Thursday, June 15, 2017

Maintaining One's Cool

A hot spell has started in the southwest of France and will continue for at least a week. Shade-loving plants invite you to come out of the heat and spend some time in their haven of freshness. Several months ago, I lightly covered three fragrant, cascading tuberous begonia bulbs with potting mix. Each were given a separate pot of around 20 cm/8 inch diameter. They were kept warm and slightly moist until the weather became mild which is when they were put outside in the shade until their foliage appeared. They then could have been planted directly in the ground or as in my case kept in pots. In the latter instance, the frost-tender bulbs do not have to be dug up but just brought indoors during the winter. Blooming heavily from early summer through autumn, tuberous begonias beckon with their soothing perfume, gorgeous flowers, and stunning leaves. Not to mention they thrive in gloomy areas of the garden.

A potted begonia nestled in the deep recess of a small sous-sol window

Any horticultural specimen that can bush out in verdant lushness, whether in the sun or the shade, is a welcomed sight in the parched garden.

Beauty bush (it recently flowered) and lavender. 

Green is not the only garden coolant, so are blue and purple.

The fabulous heuchera Stormy Seas.  Purple stems carry delicate clusters of tiny, creamy flowers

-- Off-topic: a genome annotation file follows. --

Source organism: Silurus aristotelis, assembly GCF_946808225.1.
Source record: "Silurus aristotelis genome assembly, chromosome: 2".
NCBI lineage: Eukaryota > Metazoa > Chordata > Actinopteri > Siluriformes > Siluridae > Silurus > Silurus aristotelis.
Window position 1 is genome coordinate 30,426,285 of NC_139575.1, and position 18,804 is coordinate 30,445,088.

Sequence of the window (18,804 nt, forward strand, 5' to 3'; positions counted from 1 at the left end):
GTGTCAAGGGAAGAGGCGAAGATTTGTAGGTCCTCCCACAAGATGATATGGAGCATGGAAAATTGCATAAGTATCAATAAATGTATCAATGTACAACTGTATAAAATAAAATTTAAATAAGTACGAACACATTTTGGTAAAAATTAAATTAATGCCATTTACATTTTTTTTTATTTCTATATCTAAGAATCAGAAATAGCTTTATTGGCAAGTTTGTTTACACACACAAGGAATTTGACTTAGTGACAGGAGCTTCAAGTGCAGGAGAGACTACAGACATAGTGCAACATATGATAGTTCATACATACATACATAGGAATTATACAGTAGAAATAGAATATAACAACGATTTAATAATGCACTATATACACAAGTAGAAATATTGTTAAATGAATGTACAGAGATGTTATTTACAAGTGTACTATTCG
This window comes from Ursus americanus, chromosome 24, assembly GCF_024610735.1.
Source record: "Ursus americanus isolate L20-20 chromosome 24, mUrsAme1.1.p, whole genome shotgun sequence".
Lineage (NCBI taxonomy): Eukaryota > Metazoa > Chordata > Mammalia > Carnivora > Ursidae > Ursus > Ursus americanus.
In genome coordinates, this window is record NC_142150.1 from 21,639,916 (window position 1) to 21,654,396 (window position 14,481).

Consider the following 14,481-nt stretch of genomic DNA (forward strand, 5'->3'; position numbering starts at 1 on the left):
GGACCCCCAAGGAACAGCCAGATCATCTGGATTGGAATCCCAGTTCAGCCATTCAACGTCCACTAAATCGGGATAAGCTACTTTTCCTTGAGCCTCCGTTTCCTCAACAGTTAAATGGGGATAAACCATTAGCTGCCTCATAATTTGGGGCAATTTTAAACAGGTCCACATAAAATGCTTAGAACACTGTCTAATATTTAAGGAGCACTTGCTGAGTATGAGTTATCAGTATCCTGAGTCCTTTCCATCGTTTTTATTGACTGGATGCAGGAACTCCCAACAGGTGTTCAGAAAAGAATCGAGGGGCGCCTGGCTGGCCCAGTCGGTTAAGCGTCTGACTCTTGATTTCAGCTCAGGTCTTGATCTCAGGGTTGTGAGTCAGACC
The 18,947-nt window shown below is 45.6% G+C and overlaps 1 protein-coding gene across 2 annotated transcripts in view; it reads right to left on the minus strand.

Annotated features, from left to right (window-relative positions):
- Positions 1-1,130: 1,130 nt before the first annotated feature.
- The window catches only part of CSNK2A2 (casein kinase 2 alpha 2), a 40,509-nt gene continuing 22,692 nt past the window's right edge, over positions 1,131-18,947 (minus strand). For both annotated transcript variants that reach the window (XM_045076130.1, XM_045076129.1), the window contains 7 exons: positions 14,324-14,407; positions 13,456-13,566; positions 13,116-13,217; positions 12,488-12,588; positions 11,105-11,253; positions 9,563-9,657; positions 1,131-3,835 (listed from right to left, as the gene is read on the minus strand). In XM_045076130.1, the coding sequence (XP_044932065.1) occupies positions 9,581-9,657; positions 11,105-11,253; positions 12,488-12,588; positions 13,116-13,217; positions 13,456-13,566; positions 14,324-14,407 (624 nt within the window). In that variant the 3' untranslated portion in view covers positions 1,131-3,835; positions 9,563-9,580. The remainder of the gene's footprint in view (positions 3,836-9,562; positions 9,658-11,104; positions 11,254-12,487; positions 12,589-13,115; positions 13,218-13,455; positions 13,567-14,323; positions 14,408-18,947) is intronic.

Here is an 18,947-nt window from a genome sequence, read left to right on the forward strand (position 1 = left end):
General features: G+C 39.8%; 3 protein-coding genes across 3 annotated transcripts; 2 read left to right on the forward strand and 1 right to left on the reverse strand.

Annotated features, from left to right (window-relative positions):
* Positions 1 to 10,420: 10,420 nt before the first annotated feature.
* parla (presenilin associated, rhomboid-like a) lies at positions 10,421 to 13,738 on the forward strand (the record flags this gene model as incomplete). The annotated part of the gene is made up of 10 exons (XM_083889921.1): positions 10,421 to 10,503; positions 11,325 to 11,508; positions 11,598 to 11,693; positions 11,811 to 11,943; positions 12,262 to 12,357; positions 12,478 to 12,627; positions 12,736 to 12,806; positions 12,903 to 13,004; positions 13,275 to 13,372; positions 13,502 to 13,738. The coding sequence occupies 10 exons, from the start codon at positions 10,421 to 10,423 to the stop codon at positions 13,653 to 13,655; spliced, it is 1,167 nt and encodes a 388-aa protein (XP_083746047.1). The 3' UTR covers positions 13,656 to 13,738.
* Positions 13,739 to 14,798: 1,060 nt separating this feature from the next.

Since Eli the Kitten is a feline, he has built-in cool which guides him into shady nooks.

A heuchera and candy tuft sandwich with Eli the Kitten filling

High temperatures can't make a dent in the exuberant green of the laurel hedge.

Peach and fig trees are in the background

Twenty-four cuttings were taken from the hedge about a week ago. Each one was dipped in rooting hormone, had their leaves clipped in half to prevent evaporation until roots are formed, and placed in incubators outside under the pergola to keep the humidity high and afford protection from the sun. In a few weeks, when new foliage shows, they will be planted in two nursery beds. Not this autumn, but next, they will increase the length of the existing hedge.

The vents are kept open at present because of the heat

Mostly unripe, but some blueberries are turning, well, blue.

Yes, I am depriving the house sparrows by using netting! But it's green and cool.

Even reds can appear cool if they are blue-reds.

Lacecap hydrangea keeping its cool in the shade

Under the boxelder and purple-leaved cherry plum trees, coolness abounds. The asters and Japanese anemones are leafing out well. In the fall, they will softly light up the shade with their blues and pinks. Until then, the asters are sporadically pinched back as to avoid staking.

Ivy growing up the tree trunks increases the green quotient 

David Austin's fragrant Falstaff climber thrives in the sun, but with its quartered, purple-red blooms, brings a touch of cool regardless. The best colours for roses in hot climes are the deeper tones as they tend not to fade as the lighter-coloured ones do.

Cool velvet!

À la prochaine!